By Nancy Jamal
In the aftermath of the Christchurch attack, attention has been drawn to the role of mass media in the aftermath of such attacks, including by the UK’s most senior counter-terrorism police officer, Neil Basu. Last week’s Blog post also addressed responsible reporting, as does Virginie Andre’s report Understanding the Impact of Terrorist Event Reporting on Countering Violent Extremism emanating from the 2018 London workshop she hosted. This week’s Blog adds to these discussions. (Ed.)
The terror attack on 15 March in New Zealand was an attack on humanity. It was an attack on all of us. These individuals committing such horrific crimes must not be given the notoriety they so desperately seek.
The Global Coalition against Daesh has repeatedly seen how terrorists choose their tactics to maximise media coverage. The attack in New Zealand was no different. The perpetrator was clear that the methods used were chosen specifically to garner media coverage. Social media outlets allowed the terrorist to reach a huge audience by live streaming the attack. Facebook says that it removed around 1.5 million videos of the attack globally in the first 24 hours. But one has to question how this kind of content was even allowed to be published on such platforms in the first place?
The continual shirking of social media companies to accept responsibility for the inappropriate content on their platforms cannot continue. As Jacinda Ardern, the New Zealand PM, said: “They are the publisher, not just the postman. There cannot be a case of all profit, no responsibility.”
Not only were social media outlets to blame but certain media outlets also played an unhelpful role. Various media outlets around the world streamed the horrific footage of people being murdered. This begs the question, are media outlets doing the terrorists’ job for them? Why do editorial codes of practice not prohibit sharing such violence inciting and traumatising content?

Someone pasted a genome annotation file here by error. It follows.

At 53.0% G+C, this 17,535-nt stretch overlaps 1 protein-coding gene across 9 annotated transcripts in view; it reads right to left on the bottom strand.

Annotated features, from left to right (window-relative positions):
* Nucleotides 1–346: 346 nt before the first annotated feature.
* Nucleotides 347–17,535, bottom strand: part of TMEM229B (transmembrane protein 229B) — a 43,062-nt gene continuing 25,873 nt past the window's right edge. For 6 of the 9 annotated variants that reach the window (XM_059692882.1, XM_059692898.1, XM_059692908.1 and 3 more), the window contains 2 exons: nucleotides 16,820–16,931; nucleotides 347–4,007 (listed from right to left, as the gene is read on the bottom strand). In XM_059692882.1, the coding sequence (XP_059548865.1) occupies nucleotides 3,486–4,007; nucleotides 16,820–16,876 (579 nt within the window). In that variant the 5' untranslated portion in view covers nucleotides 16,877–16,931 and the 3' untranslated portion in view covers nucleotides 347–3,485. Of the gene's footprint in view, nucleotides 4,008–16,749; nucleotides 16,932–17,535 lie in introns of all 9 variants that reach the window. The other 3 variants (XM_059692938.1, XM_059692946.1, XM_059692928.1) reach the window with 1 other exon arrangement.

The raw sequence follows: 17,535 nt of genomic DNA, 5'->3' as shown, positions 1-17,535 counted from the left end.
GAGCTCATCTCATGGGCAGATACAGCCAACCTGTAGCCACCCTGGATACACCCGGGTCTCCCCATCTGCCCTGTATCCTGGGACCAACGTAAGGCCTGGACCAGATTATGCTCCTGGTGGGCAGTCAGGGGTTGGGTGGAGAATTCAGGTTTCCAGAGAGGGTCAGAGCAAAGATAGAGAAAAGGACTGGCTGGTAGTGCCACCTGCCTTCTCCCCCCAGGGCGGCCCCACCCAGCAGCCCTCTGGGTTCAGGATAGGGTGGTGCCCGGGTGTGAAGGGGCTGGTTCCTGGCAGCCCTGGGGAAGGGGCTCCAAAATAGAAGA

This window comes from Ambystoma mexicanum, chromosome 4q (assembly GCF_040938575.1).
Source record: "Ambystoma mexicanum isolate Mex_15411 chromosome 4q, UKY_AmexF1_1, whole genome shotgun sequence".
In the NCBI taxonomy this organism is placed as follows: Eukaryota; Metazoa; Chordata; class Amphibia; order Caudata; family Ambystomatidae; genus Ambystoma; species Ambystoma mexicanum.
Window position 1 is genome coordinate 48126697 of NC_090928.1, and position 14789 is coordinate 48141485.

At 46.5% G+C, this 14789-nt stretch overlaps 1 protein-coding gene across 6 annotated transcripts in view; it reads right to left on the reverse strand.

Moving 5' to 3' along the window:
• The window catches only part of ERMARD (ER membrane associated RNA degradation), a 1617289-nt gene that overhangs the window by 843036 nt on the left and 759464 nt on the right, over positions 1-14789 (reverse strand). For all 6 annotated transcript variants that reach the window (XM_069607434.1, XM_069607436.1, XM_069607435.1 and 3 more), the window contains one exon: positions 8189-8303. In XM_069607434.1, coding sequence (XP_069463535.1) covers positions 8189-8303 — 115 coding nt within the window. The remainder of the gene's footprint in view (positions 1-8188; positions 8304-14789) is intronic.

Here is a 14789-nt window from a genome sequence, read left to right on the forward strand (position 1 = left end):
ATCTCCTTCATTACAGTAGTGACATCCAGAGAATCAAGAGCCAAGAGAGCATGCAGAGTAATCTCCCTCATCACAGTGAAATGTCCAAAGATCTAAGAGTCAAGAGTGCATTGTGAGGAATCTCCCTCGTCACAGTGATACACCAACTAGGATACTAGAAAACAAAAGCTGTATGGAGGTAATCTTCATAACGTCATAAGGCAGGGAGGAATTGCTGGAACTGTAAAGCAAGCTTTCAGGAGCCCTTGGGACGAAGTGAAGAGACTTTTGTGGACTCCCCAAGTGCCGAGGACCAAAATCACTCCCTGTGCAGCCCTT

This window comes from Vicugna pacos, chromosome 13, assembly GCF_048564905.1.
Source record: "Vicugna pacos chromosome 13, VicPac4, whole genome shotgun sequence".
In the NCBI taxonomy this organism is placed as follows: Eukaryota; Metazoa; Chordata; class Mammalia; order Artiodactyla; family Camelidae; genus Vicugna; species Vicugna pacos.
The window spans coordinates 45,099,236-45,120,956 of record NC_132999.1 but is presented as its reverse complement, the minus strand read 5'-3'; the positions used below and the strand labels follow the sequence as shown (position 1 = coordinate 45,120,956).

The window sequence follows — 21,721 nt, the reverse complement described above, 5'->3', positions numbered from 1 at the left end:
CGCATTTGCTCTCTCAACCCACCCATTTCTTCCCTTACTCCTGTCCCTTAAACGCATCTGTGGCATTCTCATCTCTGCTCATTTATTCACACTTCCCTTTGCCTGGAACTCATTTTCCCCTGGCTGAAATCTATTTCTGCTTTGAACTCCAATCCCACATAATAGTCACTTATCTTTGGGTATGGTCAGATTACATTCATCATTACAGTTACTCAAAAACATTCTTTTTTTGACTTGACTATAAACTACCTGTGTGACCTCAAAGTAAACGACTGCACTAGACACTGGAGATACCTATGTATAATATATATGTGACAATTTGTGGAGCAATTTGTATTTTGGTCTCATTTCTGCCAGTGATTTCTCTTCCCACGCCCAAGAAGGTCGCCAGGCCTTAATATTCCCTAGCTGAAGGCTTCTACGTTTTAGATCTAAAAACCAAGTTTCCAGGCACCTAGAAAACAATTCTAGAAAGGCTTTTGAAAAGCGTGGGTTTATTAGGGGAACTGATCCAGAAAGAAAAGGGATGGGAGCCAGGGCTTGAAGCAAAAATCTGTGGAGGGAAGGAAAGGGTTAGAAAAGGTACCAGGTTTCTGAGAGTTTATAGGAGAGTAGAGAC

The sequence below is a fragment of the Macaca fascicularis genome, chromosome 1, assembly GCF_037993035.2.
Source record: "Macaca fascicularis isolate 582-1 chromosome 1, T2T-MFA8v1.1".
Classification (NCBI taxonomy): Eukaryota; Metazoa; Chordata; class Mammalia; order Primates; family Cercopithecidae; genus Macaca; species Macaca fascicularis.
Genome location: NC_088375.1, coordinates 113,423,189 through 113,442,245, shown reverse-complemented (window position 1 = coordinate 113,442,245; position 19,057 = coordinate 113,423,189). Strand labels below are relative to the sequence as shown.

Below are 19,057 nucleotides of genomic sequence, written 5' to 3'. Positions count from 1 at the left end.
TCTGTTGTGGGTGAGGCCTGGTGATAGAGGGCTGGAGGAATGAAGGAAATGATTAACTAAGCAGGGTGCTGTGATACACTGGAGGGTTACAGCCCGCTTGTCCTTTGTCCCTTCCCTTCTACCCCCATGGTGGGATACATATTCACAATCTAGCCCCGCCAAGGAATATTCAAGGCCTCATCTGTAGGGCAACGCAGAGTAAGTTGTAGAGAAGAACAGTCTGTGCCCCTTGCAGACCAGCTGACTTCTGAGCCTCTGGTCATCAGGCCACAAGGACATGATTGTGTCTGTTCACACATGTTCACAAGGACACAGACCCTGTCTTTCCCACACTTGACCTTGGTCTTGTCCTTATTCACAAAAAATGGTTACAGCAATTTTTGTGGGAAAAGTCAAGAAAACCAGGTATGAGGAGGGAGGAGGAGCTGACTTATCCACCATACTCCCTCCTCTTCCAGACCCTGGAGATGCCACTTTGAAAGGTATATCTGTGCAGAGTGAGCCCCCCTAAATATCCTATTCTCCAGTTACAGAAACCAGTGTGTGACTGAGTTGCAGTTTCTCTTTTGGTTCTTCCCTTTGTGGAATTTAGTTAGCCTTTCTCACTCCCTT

In the years we have spent in the Global Coalition fighting Daesh, we have seen the harm that media reporting can cause. We know that 75% of attackers access propaganda before carrying out an attack. Evidence demonstrates that there is a link between a person first seeing extremist material in the media and then searching online for more information.
Pro-Daesh accounts regularly monitor the performance of their propaganda products, with international media reporting viewed as an indicator of success and a source of satisfaction.
This is why I urge media organisations to develop clear guidelines and avoid publishing footage of attacks and any other form of terrorist instructional propaganda.
I commend Jacinda Ardern’s choice not to name the perpetrator. This accords the families of those affected by the attack the respect they so rightly deserve, as they do not have to be subjected to the usual inadvertent glorification of terrorists that frequently occurs in the wake of such attacks. Nowhere would you see murderers being interviewed by the media and yet in the case of terrorism, media outlets frequently think that it is acceptable to give inches of newspaper columns over to these criminals. Allowing them to explain their heinous crimes and causing yet more distress for the families of those affected.
We all have a role in limiting the terrorist’s ability to cause panic and fear. If we take away their oxygen then we hamper their impact. We also remove their power to cause division and we stand united by our humanity in the face of those who try to divide us and try to provoke violence.
Nancy Jamal is the Official Coalition Representative to the Global Coalition against Daesh. A Coalition of 79 international partners united in the common goal of defeating Daesh. You can follow her on Twitter @repcoalition